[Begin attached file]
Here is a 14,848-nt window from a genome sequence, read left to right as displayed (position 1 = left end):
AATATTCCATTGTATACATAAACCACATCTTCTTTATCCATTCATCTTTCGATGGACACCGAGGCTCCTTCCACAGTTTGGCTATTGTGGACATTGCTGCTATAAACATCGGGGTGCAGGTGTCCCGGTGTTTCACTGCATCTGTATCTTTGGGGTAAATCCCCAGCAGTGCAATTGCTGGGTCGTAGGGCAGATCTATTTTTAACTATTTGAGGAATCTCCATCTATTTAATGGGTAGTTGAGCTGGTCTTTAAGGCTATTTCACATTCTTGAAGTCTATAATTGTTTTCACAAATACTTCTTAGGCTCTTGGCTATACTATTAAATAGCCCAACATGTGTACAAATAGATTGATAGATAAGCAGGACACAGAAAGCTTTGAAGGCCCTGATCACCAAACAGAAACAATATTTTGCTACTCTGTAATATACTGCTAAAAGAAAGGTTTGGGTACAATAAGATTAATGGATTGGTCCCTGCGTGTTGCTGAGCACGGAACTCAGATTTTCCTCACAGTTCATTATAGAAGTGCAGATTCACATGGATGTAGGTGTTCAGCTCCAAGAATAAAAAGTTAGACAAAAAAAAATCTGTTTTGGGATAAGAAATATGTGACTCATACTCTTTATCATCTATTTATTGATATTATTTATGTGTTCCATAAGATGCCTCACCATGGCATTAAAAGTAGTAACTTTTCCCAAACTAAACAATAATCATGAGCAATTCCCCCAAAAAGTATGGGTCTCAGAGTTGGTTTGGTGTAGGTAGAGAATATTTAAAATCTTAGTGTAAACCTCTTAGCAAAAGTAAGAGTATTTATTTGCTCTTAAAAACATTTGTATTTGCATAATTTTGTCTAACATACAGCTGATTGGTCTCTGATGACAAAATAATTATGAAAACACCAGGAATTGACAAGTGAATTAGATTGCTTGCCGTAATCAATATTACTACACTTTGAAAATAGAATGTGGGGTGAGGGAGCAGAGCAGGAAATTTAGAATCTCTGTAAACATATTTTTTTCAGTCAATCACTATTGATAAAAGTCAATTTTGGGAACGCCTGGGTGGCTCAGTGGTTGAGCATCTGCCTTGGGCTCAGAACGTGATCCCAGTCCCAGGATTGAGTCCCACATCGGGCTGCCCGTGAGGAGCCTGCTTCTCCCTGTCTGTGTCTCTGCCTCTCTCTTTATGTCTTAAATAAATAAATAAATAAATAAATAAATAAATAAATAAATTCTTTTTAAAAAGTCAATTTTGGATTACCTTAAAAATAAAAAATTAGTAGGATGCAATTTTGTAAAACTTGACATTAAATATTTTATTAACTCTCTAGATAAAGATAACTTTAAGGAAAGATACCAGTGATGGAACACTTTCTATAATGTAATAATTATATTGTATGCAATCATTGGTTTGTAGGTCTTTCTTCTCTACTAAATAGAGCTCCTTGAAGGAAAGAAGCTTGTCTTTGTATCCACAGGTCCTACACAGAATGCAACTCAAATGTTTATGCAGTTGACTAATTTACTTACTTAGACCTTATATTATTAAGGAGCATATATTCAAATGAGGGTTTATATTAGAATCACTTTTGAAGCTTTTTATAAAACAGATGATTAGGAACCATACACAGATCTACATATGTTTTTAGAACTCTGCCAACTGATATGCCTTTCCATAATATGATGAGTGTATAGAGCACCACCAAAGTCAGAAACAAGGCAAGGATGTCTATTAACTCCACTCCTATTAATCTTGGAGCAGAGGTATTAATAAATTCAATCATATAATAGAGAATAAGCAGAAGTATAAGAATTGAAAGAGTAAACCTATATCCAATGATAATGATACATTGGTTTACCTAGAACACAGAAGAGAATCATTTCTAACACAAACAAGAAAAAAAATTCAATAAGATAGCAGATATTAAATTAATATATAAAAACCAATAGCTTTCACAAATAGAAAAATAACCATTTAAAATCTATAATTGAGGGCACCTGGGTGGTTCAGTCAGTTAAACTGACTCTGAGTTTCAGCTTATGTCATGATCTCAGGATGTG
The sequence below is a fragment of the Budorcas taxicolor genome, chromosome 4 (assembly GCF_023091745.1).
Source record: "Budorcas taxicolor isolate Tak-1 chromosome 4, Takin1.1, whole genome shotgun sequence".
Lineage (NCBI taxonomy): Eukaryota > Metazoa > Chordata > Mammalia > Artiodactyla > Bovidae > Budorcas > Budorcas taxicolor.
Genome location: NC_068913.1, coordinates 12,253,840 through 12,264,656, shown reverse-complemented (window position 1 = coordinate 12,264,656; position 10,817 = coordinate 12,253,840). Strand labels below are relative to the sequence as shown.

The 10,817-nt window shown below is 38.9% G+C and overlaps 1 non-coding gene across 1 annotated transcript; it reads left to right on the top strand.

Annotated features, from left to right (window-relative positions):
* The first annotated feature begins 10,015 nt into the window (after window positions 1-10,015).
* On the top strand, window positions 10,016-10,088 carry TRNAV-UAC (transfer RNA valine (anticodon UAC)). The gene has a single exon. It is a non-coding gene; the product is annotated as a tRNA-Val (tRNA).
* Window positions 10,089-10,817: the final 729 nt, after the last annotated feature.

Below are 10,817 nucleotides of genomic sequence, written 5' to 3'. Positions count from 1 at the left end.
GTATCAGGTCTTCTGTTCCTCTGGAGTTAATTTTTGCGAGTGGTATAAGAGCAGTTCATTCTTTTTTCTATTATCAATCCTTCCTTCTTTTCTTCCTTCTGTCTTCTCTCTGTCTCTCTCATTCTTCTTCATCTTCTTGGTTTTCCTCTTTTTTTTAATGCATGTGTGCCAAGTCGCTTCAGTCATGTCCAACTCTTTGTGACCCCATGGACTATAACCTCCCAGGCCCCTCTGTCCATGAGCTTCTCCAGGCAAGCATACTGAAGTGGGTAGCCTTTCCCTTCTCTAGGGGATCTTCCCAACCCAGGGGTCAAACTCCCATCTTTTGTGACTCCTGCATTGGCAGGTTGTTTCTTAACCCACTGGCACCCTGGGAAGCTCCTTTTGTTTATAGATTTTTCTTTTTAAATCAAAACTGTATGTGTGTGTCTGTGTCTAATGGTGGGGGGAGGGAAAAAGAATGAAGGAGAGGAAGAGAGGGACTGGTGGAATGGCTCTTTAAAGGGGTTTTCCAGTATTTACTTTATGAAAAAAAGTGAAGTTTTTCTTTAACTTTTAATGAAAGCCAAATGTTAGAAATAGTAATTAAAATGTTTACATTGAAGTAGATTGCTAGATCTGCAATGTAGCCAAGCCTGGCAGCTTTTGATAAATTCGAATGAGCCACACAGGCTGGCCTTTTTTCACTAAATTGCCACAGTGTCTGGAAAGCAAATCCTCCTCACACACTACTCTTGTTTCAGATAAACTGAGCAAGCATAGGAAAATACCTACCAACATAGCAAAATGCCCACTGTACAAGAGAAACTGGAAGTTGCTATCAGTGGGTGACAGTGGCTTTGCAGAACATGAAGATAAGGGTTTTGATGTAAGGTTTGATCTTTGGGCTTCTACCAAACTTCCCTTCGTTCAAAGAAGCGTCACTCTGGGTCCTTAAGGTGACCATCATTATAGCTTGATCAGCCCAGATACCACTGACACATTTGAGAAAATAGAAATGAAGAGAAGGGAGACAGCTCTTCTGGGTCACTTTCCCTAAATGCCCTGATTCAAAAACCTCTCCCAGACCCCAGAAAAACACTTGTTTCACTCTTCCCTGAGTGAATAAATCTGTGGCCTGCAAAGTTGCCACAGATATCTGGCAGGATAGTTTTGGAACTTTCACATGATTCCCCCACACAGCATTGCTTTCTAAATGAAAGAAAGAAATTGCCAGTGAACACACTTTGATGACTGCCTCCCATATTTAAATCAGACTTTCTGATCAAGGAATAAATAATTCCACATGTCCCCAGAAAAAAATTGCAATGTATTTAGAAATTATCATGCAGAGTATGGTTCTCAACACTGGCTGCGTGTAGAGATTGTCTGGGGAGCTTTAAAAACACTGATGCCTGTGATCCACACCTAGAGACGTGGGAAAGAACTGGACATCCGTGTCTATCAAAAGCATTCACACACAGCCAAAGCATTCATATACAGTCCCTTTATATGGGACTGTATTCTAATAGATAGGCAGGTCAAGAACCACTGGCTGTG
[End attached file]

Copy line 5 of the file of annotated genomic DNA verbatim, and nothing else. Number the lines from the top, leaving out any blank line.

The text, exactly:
Lineage (NCBI taxonomy): Eukaryota > Metazoa > Chordata > Mammalia > Artiodactyla > Bovidae > Budorcas > Budorcas taxicolor.